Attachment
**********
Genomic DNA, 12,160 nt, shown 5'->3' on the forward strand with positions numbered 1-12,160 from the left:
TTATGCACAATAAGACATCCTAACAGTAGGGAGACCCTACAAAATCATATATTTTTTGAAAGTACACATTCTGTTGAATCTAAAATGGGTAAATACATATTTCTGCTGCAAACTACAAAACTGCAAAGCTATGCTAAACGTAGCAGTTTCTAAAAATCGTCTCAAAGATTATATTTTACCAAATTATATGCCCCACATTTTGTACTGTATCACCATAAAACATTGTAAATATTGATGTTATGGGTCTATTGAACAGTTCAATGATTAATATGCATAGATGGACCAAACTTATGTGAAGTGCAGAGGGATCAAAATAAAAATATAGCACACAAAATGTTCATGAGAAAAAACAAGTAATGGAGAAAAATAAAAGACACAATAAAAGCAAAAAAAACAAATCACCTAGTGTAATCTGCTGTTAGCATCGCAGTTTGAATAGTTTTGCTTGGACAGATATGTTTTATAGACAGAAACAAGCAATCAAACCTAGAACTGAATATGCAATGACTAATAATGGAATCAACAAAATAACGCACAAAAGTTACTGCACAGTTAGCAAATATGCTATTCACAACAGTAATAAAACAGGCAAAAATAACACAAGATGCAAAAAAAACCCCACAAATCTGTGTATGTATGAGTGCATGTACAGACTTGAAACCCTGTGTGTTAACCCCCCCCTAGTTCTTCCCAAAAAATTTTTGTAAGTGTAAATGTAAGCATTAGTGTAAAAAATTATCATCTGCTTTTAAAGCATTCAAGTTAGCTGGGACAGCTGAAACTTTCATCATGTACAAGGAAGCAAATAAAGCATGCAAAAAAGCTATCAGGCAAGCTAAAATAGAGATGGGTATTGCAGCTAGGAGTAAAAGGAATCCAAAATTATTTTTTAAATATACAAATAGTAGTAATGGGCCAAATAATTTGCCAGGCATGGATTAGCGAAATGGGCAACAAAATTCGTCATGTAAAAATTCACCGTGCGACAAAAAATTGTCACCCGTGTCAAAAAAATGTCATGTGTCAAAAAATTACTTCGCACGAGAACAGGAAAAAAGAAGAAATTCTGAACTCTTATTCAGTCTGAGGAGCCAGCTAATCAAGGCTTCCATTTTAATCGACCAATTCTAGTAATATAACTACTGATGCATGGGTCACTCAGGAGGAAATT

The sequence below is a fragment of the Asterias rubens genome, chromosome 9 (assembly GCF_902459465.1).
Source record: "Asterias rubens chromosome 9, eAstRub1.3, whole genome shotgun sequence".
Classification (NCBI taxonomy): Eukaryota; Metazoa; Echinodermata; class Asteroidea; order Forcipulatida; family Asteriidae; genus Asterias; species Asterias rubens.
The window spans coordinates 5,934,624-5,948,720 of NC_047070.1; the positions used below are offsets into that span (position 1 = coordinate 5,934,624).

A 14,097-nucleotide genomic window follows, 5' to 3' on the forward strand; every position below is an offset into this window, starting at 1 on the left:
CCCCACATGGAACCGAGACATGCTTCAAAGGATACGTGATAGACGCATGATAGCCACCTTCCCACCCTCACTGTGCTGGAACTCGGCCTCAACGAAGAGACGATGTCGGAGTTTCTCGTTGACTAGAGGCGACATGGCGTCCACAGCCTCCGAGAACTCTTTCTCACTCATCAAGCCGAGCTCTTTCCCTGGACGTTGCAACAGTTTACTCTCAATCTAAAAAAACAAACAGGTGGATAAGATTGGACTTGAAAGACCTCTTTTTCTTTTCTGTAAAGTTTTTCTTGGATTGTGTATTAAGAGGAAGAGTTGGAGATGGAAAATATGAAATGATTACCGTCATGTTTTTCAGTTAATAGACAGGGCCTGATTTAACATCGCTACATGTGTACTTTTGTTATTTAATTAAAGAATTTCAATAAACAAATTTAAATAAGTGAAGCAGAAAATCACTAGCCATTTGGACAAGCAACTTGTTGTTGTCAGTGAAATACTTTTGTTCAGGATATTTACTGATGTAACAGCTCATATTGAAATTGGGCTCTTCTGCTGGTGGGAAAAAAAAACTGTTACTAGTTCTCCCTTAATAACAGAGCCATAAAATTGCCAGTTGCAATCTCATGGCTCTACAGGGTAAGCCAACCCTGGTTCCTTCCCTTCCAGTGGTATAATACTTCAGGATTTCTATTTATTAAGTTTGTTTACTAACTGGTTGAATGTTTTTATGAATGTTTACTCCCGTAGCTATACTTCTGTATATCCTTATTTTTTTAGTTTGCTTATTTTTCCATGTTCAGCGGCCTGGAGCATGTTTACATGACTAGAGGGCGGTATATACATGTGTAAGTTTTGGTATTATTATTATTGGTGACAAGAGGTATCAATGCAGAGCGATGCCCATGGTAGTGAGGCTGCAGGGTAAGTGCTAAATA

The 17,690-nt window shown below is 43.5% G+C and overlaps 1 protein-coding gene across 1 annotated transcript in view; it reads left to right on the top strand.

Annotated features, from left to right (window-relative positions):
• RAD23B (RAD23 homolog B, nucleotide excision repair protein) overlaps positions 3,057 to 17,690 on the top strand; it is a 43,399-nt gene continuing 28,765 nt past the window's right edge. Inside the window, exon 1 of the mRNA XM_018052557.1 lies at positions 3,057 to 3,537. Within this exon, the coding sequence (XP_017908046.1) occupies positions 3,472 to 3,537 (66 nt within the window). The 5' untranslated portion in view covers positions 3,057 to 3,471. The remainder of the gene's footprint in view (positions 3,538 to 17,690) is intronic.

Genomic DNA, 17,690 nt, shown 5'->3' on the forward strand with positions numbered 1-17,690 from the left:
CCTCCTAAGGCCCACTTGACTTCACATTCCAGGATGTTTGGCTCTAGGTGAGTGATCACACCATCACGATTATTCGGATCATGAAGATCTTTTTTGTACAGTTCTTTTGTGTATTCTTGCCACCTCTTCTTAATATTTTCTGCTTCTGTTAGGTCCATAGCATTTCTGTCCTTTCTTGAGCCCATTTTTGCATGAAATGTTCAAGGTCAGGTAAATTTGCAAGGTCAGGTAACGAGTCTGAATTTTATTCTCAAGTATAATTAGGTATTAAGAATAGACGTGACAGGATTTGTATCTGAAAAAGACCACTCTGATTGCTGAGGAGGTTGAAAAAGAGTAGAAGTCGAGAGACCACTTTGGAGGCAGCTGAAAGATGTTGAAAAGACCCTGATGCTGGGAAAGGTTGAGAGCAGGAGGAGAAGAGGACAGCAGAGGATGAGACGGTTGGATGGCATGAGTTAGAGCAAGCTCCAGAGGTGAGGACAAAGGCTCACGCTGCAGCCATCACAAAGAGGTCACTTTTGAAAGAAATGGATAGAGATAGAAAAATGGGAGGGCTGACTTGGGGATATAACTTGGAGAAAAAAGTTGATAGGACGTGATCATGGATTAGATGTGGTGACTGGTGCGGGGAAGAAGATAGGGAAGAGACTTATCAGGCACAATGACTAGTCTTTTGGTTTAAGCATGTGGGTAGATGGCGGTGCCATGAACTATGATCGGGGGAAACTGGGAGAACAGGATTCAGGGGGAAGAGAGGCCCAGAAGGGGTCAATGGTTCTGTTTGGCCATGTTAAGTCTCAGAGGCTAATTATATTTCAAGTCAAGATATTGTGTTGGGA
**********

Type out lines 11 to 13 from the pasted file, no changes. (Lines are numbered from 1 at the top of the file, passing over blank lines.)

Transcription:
• RAD23B (RAD23 homolog B, nucleotide excision repair protein) overlaps positions 3,057 to 17,690 on the top strand; it is a 43,399-nt gene continuing 28,765 nt past the window's right edge. Inside the window, exon 1 of the mRNA XM_018052557.1 lies at positions 3,057 to 3,537. Within this exon, the coding sequence (XP_017908046.1) occupies positions 3,472 to 3,537 (66 nt within the window). The 5' untranslated portion in view covers positions 3,057 to 3,471. The remainder of the gene's footprint in view (positions 3,538 to 17,690) is intronic.

Genomic DNA, 17,690 nt, shown 5'->3' on the forward strand with positions numbered 1-17,690 from the left:
CCTCCTAAGGCCCACTTGACTTCACATTCCAGGATGTTTGGCTCTAGGTGAGTGATCACACCATCACGATTATTCGGATCATGAAGATCTTTTTTGTACAGTTCTTTTGTGTATTCTTGCCACCTCTTCTTAATATTTTCTGCTTCTGTTAGGTCCATAGCATTTCTGTCCTTTCTTGAGCCCATTTTTGCATGAAATGTTCAAGGTCAGGTAAATTTGCAAGGTCAGGTAACGAGTCTGAATTTTATTCTCAAGTATAATTAGGTATTAAGAATAGACGTGACAGGATTTGTATCTGAAAAAGACCACTCTGATTGCTGAGGAGGTTGAAAAAGAGTAGAAGTCGAGAGACCACTTTGGAGGCAGCTGAAAGATGTTGAAAAGACCCTGATGCTGGGAAAGGTTGAGAGCAGGAGGAGAAGAGGACAGCAGAGGATGAGACGGTTGGATGGCATGAGTTAGAGCAAGCTCCAGAGGTGAGGACAAAGGCTCACGCTGCAGCCATCACAAAGAGGTCACTTTTGAAAGAAATGGATAGAGATAGAAAAATGGGAGGGCTGACTTGGGGATATAACTTGGAGAAAAAAGTTGATAGGACGTGATCATGGATTAGATGTGGTGACTGGTGCGGGGAAGAAGATAGGGAAGAGACTTATCAGGCACAATGACTAGTCTTTTGGTTTAAGCATGTGGGTAGATGGCGGTGCCATGAACTATGATCGGGGGAAACTGGGAGAACAGGATTCAGGGGGAAGAGAGGCCCAGAAGGGGTCAATGGTTCTGTTTGGCCATGTTAAGTCTCAGAGGCTAATTATATTTCAAGTCAAGATATTGTGTTGGGA